The trouble is, if you set yourself ridiculously high standards you inevitably do not meet them a lot of the time. This means that you frequently see yourself as failing – which is exactly what you were trying to avoid! You then tend to give yourself a really hard time for failing to reach your standards, often berating yourself for days after a perceived poor performance. This only increases your desire to be ‘perfect’ so that you can get away from these feelings of worthlessness and ‘not being good enough’. You, therefore, work even harder at being faultless, setting further [...]

How do we create, maintain and change a belief system?


In the powerpoint video below, I describe how we create, maintain and change a belief system. I do this using ‘the balloon metaphor’…


Common mistakes when overcoming emetophobia

The following is a ‘cure your emetophobia and thrive’ book update from March 2014.
The update comes from the final chapter, and the ‘common mistakes people make’ section.
Common Mistakes People Make
Let’s have a look at where you might go wrong…
Persistent and continuous effort (PACE)
You want to spend the next six weeks or so re-training yourself: changing your limiting beliefs and unhelpful thinking styles and developing new skills.  You need to put in some work every single day.  You are building up momentum and you want that momentum to become so big and powerful that it becomes habitual.  At that point, you can more or less stop putting any effort in. Imagine you are creating a big snowball and you are starting to push that snowball down a hill… it is only when it becomes big enough, and the momentum sufficient, that you can stop pushing it, and it will continue on down the hill under it’s own steam.  Stop pushing too early and the snowball will grind to a halt. Then you have to start pushing all over again.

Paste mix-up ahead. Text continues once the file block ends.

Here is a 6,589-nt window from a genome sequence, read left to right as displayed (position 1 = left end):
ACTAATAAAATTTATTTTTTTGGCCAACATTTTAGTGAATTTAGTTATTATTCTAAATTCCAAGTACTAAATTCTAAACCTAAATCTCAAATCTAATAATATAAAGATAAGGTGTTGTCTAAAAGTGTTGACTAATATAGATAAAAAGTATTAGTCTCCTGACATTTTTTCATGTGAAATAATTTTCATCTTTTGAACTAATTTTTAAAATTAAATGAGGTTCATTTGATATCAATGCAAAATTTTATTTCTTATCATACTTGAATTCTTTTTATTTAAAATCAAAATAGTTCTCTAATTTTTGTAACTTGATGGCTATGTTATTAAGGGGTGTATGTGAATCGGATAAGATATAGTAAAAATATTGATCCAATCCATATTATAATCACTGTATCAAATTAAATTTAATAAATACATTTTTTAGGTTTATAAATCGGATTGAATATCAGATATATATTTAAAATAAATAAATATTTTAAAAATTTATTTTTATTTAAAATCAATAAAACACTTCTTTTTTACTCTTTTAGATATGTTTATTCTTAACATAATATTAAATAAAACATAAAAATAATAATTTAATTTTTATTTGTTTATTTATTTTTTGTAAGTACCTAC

Another metaphor could be push-starting a car. When you have owned crappy cars, like some of the ones I’ve owned in the past, you’ll get this straight away… When push starting a car, you need to first get the car moving, then keep it moving whilst the driver engages a gear and waits for the engine to splutter into life. Only once the engine has taken over completely, can you stop pushing.  Stop too early and you have to start the whole bloody thing over again. In fact, push starting a car is a great metaphor for overcoming emetophobia for another [...]

‘Significant Others’ – how friends and loved ones can collude with our beliefs

The following few pages come from the March 2014 edition of  ‘Cure your emetophobia and thrive’

Significant others
A ‘significant other’ is any person who is important to an individual’s life or wellbeing. Sociologically speaking, it is any person with a strong influence on an individual’s self-evaluation, who is important to this individual. Therapeutically, significant others are usually the client’s spouse, best friend, or parents. If a therapist, doctor, or other health-care professional is not careful (in avoiding unnecessary long-term treatment), they can become the significant other for their patient or client. In this situation, it is the ‘care’ of the professional that is validating the illness or problem that the client wanted help in overcoming in the first place!